Irish carrier Ryanair says more staff are now working to refund customers as a result of the coronavirus backlog.
The company says it is "making rapid progress" in processing customer refunds for flights cancelled between March and June.
It says since its Dublin offices re-opened on June 1st, additional staff have been trained to eliminate the backlog of refund requests.
It also says that all March cash refund requests have been cleared, and at the end of June, 50% of April cash refunds were dealt with.
It says that by July 15th, the rest of the April cash refunds will be processed.
And by the end of July, all of May and most of June refunds will be complete.
These figures include passengers who have accepted travel vouchers and/or free moves onto flights that are now being operated by Ryanair in the months of July, August and September.
Ryanair CEO Eddie Wilson said: "We are pleased to have made such significant progress over the month of June in eliminating the backlog of cash refunds due to the COVID-19 flight cancellations.
"Over 90% of passengers who booked directly with Ryanair and who requested a cash refund for travel between March and June will receive their refunds before the end of July."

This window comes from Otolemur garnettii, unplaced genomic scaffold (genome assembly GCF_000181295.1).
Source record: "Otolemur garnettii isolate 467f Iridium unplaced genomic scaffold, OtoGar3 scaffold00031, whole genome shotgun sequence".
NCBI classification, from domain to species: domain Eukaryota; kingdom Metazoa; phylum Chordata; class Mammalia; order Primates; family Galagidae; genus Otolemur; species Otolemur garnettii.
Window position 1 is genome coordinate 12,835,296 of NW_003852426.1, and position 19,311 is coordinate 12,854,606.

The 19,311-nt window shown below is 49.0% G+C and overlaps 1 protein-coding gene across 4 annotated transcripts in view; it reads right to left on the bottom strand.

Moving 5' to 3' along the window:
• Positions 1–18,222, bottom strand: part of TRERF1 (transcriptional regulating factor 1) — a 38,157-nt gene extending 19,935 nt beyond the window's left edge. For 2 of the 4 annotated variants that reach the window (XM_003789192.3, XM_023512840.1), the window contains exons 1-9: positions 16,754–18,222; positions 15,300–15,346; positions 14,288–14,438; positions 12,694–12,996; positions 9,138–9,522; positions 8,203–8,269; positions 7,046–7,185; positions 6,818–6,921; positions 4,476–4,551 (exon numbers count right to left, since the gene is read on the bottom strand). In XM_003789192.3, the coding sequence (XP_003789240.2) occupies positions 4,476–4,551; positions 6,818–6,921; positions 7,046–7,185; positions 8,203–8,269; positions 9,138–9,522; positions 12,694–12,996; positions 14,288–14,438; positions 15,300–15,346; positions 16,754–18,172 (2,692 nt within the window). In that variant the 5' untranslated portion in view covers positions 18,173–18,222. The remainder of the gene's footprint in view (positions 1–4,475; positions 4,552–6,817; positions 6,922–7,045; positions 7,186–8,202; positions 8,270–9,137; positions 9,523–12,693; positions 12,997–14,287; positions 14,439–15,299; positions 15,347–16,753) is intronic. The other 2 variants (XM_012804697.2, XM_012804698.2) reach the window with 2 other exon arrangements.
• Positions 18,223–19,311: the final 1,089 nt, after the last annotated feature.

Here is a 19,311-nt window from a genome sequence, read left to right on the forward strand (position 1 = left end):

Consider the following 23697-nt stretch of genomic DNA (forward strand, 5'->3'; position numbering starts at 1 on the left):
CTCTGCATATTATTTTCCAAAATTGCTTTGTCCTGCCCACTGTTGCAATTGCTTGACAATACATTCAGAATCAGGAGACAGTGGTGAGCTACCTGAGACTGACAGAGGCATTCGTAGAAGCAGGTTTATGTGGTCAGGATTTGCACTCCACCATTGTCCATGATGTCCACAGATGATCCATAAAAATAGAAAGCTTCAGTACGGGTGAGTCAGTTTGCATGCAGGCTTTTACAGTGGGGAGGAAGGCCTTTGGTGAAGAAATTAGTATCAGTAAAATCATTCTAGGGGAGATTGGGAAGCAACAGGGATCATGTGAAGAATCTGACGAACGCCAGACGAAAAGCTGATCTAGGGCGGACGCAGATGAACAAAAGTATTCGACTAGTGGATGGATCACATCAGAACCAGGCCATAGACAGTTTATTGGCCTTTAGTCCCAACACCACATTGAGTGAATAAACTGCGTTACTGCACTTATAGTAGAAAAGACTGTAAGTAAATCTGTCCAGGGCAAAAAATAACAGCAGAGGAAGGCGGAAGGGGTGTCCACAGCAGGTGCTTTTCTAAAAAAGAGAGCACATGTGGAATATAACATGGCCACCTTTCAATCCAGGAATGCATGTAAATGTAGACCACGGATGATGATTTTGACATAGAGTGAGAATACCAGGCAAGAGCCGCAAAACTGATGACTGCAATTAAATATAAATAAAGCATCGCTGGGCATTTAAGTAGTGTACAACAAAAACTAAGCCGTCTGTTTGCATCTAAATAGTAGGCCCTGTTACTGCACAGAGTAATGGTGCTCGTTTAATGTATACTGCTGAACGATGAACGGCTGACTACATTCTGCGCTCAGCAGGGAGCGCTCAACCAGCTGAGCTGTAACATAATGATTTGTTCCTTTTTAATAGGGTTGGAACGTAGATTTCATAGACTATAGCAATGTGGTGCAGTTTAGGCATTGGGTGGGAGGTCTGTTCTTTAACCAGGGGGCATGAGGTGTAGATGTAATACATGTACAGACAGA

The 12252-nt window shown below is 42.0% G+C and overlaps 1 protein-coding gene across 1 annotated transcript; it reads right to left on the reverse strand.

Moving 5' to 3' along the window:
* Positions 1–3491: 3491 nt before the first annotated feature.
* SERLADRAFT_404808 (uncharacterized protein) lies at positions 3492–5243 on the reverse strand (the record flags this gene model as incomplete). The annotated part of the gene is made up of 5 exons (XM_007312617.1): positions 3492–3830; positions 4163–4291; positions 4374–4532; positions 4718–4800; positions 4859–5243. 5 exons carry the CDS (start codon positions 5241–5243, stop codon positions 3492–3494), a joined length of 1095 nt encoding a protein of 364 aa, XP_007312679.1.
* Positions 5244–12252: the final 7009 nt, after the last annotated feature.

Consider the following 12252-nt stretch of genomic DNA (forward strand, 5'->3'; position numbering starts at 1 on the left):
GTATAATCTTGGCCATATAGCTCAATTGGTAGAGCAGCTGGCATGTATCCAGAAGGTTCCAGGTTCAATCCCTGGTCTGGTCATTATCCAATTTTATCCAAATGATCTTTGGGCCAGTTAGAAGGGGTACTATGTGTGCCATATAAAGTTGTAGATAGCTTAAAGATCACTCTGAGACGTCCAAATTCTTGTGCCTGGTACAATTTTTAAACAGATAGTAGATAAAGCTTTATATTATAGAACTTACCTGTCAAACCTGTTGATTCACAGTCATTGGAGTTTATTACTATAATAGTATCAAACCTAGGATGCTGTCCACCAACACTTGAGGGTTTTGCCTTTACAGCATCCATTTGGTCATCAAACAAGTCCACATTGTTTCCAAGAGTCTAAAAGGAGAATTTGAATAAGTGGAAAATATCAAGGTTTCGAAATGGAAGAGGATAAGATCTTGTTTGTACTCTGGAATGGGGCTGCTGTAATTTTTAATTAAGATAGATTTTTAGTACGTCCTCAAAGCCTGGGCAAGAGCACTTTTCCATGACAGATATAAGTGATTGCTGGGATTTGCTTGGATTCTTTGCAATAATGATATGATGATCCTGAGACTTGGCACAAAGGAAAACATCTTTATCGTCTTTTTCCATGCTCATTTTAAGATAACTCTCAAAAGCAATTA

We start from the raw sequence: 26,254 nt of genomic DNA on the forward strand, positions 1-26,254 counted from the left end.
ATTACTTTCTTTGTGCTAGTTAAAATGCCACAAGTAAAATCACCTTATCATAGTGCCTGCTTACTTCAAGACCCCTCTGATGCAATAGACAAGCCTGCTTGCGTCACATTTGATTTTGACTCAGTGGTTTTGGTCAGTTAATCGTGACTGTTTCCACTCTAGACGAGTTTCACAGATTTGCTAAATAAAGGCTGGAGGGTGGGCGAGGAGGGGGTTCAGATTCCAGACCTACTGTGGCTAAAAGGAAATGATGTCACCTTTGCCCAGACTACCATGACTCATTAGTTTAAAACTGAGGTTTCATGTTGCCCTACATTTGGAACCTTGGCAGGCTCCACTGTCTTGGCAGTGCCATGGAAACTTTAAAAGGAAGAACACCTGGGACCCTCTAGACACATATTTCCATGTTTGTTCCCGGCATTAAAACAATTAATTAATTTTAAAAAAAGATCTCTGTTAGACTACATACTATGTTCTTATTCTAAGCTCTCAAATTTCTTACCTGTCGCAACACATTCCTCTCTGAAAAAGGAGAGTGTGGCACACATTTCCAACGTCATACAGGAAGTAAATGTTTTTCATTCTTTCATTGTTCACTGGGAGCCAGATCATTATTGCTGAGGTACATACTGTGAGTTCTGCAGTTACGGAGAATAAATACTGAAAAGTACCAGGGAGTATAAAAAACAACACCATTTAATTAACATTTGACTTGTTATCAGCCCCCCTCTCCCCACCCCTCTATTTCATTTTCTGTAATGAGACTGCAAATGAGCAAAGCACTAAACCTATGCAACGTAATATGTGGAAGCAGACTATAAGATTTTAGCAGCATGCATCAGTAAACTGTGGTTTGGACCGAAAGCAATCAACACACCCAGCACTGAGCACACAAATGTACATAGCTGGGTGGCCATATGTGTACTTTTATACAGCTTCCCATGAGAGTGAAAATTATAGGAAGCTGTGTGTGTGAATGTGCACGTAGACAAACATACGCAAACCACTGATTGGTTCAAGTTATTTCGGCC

He added: "We will continue to process these cash refunds as fast as we can, and would encourage any customers who haven’t yet requested a cash refund, to do so with our customer service team and we will process their request as quickly as possible."
Consumer expert and host of 'The Home Show' on Newstalk, Sinead Ryan, says they have left customers waiting for too long.
"They are really, in law, supposed to have 100% of refunds completed after seven days.
"So to have 90% of refunds back to March and April and May completed by the end of July - really is no great shakes for passengers.
"But Ryanair has been extremely slow in processing these all along".
"People might feel a bit aggrieved about the fact that Ryanair was able to divert thousands of staff into selling the flights that are now being made available to people, and perhaps they could have done a lot more in diverting staff earlier on to handling the refunds.
"I think probably, though, to give them a bit of a break, it was a very, very sudden situation - they had to get planes back from all over the world."